Research finds economic sector disinterested in reports about social and health inequalities

Feb 03, 2011

(PhysOrg.com) -- A report just published by the World Health Organisation from a public health researcher at the University of Otago, Wellington shows that while New Zealand has developed innovative annual Social Reports, these have had varied uptake in addressing health inequities over the last decade.

The report headed by Frank Pega examines how well and civil society have utilised and applied information on social indicators and inequalities gathered by the Ministry of Social Development’s annual Social Reports.

The study found that although the Ministries of and Social Development made good use of the Reports into social wellbeing to improve the social determinants of health and reduce health inequities, other government departments often did not.

This was particularly so with Treasury and agencies concerned with national policies relating to economic development.

“Our investigation found this limited the overall impact of the Social Reports in reducing those factors which drive health inequities between Māori and non-Māori, and different socio-economic groups in New Zealand,” says Mr Pega. “To some extent the impact of the Social Reports suffered because of this.”

The report points out that outside the government sector the Reports did have considerable impact, especially amongst health advocates, service providers, Māori organisations, academics and the media. However it appears that there was little impact on the business sector.

“Economic theory and empirical evidence suggest that health inequalities can constrain economic development, so it is surprising that budgetary and economic development departments, and the commercial sector, didn’t make better use of the Social Reports for strategic planning, policy development and decision-making,” Mr Pega says.

“Many key-informants we interviewed expected the economic sector to consider and be guided by the findings of the Social Reports.”

The idea behind social reporting is that all relevant sectors need to be involved to effectively address complex issues. Tackling New Zealand’s wide ethnic inequalities in obesity, for example, requires changes from the commercial food sector, and public ‘education’ through the health sector.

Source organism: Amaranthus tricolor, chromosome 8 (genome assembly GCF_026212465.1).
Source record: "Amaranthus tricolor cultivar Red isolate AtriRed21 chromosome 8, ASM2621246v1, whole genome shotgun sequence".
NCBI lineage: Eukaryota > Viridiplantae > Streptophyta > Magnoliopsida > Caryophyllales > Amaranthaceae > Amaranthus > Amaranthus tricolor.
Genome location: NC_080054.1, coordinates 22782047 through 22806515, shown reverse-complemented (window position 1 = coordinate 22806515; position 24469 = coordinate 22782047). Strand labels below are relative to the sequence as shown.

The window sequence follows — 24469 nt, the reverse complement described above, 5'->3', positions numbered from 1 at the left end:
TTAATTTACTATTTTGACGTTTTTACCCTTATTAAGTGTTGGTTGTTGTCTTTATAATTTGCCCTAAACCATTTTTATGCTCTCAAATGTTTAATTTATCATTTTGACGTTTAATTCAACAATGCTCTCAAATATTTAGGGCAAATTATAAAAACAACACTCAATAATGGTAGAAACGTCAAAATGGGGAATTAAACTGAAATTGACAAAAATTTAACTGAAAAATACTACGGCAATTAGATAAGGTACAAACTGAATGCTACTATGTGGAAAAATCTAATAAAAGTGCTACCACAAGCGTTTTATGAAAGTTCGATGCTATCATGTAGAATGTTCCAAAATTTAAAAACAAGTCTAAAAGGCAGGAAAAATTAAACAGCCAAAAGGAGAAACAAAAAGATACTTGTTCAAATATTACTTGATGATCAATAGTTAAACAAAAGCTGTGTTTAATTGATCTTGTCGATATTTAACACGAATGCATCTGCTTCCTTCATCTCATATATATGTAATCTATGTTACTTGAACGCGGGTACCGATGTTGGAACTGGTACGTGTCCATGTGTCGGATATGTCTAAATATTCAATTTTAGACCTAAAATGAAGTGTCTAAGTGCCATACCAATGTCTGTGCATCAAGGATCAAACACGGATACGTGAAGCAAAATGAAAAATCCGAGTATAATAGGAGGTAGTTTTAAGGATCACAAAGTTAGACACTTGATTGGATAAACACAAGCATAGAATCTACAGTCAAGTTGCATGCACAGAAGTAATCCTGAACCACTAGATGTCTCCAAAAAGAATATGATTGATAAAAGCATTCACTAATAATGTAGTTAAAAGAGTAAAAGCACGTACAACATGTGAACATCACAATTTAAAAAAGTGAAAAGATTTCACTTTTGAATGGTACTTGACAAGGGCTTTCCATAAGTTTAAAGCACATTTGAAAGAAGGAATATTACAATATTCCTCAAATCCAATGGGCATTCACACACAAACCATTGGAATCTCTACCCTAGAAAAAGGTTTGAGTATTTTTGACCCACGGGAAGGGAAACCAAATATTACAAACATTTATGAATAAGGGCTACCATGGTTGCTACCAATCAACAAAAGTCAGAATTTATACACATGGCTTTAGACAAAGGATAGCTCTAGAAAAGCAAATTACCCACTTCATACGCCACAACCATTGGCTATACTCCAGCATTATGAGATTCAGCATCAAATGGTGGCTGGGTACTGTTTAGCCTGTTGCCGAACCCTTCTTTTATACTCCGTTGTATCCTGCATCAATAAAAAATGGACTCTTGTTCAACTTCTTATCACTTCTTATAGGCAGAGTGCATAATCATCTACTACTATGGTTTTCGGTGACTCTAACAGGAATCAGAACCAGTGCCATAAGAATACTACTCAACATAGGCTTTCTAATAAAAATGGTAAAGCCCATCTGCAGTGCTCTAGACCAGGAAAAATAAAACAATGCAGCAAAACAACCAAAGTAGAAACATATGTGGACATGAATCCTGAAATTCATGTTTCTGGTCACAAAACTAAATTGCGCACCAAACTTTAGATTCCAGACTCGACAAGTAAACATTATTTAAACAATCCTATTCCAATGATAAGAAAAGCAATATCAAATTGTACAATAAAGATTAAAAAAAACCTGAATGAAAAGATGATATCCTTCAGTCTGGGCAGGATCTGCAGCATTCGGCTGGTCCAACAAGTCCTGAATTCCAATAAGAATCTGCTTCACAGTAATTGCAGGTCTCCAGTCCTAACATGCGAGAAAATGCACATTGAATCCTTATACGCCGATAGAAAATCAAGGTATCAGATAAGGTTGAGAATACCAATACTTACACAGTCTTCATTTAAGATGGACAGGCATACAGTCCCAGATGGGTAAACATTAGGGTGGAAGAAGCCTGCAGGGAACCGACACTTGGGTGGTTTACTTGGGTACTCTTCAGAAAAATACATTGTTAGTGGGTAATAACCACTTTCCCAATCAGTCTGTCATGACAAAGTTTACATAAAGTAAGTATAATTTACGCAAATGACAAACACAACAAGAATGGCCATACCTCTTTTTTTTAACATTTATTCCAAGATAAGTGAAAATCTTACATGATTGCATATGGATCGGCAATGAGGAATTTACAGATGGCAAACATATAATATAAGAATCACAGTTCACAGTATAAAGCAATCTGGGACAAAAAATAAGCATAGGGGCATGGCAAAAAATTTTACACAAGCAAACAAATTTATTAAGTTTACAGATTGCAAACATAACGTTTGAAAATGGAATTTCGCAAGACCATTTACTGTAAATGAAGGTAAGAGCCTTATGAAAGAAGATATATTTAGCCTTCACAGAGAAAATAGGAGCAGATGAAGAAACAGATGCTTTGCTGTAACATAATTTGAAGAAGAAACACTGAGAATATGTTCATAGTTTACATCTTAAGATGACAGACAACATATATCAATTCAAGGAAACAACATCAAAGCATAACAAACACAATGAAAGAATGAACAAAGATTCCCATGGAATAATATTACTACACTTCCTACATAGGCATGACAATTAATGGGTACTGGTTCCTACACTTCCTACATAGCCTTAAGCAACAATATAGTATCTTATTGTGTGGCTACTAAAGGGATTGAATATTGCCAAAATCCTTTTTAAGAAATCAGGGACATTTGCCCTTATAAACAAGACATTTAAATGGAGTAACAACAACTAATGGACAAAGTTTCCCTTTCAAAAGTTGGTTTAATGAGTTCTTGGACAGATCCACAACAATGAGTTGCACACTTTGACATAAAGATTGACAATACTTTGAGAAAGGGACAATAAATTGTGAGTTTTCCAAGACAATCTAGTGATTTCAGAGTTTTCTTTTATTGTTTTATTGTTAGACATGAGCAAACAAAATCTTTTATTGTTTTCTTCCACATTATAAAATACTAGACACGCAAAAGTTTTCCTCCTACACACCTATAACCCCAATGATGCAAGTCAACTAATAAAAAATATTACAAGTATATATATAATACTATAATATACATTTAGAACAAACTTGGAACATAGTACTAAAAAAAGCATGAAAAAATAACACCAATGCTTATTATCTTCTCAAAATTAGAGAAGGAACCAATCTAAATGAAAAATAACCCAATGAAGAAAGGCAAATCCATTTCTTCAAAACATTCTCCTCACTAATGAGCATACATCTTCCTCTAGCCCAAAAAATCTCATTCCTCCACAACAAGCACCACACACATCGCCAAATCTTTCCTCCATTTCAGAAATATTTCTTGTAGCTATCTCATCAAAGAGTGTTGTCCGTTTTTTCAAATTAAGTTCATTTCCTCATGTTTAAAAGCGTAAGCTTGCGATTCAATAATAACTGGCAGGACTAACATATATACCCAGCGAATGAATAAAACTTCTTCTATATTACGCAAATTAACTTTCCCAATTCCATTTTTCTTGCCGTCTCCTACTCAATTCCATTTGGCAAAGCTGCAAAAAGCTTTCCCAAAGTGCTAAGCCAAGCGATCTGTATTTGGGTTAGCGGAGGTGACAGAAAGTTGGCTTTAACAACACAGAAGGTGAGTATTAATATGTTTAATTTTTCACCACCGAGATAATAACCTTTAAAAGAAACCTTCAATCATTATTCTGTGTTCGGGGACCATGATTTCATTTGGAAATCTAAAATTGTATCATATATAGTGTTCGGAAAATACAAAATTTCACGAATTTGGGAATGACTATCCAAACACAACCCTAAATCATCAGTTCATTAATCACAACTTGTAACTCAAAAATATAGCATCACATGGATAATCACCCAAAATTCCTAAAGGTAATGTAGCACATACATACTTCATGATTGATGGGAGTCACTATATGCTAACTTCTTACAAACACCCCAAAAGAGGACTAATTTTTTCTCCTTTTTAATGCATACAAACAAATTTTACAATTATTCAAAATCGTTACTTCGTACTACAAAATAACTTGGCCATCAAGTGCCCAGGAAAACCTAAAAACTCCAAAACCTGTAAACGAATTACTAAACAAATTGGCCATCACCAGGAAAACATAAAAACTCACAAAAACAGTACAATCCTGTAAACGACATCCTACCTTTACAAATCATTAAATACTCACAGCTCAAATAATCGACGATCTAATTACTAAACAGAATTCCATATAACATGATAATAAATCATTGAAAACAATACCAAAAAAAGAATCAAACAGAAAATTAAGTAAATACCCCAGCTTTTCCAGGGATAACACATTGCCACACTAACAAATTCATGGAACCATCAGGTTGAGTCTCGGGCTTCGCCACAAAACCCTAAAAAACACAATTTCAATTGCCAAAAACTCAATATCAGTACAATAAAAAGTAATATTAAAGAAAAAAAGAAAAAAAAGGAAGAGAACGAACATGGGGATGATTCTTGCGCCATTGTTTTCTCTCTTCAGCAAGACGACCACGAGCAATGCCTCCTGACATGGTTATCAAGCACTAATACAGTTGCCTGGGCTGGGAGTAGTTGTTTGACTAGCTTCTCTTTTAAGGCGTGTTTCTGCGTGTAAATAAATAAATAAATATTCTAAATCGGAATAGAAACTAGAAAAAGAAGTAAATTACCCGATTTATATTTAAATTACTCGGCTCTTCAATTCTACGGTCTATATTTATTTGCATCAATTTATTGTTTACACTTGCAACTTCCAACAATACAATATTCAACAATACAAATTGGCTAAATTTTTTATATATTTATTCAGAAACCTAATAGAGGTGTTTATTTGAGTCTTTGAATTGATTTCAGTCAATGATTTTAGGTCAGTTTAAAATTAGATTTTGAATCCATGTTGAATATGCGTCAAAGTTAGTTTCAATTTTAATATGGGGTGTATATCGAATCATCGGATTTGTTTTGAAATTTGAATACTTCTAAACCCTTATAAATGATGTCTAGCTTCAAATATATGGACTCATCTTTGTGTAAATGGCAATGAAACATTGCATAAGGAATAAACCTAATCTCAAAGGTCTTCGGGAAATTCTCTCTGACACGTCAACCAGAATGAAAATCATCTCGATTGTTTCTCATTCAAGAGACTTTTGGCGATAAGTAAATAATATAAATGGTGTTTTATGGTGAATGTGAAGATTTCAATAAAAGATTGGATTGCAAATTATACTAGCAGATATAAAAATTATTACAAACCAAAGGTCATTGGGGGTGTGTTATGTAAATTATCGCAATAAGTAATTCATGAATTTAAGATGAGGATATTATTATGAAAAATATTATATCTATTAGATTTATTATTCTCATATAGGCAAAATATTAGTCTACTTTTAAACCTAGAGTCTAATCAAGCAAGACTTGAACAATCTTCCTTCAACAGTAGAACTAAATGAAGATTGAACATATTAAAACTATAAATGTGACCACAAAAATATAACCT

”A multiplicity of social factors influence the health of New Zealanders, and this underlines the importance of acting on an annual report card of social indicators which determine our health status,” he says.

Explore further: Digital native fallacy: Teachers still know better when it comes to using technology

Provided by University of Otago

5 /5 (3 votes)
add to favorites email to friend print save as pdf

Related Stories

New report calls for family-security insurance

Dec 06, 2010

(PhysOrg.com) -- Researchers at Berkeley Law and Georgetown Law have released a blueprint for a national insurance program -- which would replace wages when people need to take time off for health and care-giving. ...

The stress of work becomes social issue

Nov 01, 2010

The sharp rise in work stress in Britain is becoming a major social problem in the current economic crisis, a new British Academy report has found.

Study finds sick kids have fewer friends

Dec 07, 2010

A new study reveals that sick teens are more isolated than other kids, but they do not necessarily realize it and often think their friendships are stronger than they actually are.

Depressed men struggle more than depressed women

Dec 08, 2010

A new wide-ranging study by the University of Otago, Wellington has shown that men with common mental disorders, such as depression or anxiety, are more likely than women with those disorders to have difficulties with social ...

Recommended for you

Gypsies and travellers on the English Green Belt

Oct 17, 2014

The battle between Gypsies, Travellers and the settled community over how land can be used has moved to the Green Belt, observes Peter Kabachnik of the City University of New York.

Cadavers beat computers for learning anatomy

Oct 16, 2014

Despite the growing popularity of using computer simulation to help teach college anatomy, students learn much better through the traditional use of human cadavers, according to new research that has implications ...

User comments : 0